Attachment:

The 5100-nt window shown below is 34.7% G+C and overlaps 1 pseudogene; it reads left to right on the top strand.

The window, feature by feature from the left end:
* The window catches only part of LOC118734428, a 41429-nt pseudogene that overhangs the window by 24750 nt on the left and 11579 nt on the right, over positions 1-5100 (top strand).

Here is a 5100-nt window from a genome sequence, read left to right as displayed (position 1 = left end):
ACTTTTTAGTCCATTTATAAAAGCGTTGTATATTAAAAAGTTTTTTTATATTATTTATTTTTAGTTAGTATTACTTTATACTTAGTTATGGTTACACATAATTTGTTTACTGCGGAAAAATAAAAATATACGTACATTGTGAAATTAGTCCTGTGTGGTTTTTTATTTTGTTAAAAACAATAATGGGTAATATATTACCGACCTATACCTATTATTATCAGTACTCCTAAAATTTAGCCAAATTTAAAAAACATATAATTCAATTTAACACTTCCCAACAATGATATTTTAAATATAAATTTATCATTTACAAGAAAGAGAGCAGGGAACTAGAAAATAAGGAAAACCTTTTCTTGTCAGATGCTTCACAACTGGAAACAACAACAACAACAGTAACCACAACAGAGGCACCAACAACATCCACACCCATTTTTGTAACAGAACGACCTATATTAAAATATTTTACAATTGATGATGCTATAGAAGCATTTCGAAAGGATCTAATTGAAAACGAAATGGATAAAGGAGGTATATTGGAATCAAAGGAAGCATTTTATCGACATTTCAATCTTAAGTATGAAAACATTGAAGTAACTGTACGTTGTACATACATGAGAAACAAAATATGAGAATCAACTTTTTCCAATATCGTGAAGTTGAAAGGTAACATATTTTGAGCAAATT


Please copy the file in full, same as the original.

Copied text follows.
The 5100-nt window shown below is 34.7% G+C and overlaps 1 pseudogene; it reads left to right on the top strand.

The window, feature by feature from the left end:
* The window catches only part of LOC118734428, a 41429-nt pseudogene that overhangs the window by 24750 nt on the left and 11579 nt on the right, over positions 1-5100 (top strand).

Here is a 5100-nt window from a genome sequence, read left to right as displayed (position 1 = left end):
ACTTTTTAGTCCATTTATAAAAGCGTTGTATATTAAAAAGTTTTTTTATATTATTTATTTTTAGTTAGTATTACTTTATACTTAGTTATGGTTACACATAATTTGTTTACTGCGGAAAAATAAAAATATACGTACATTGTGAAATTAGTCCTGTGTGGTTTTTTATTTTGTTAAAAACAATAATGGGTAATATATTACCGACCTATACCTATTATTATCAGTACTCCTAAAATTTAGCCAAATTTAAAAAACATATAATTCAATTTAACACTTCCCAACAATGATATTTTAAATATAAATTTATCATTTACAAGAAAGAGAGCAGGGAACTAGAAAATAAGGAAAACCTTTTCTTGTCAGATGCTTCACAACTGGAAACAACAACAACAACAGTAACCACAACAGAGGCACCAACAACATCCACACCCATTTTTGTAACAGAACGACCTATATTAAAATATTTTACAATTGATGATGCTATAGAAGCATTTCGAAAGGATCTAATTGAAAACGAAATGGATAAAGGAGGTATATTGGAATCAAAGGAAGCATTTTATCGACATTTCAATCTTAAGTATGAAAACATTGAAGTAACTGTACGTTGTACATACATGAGAAACAAAATATGAGAATCAACTTTTTCCAATATCGTGAAGTTGAAAGGTAACATATTTTGAGCAAATT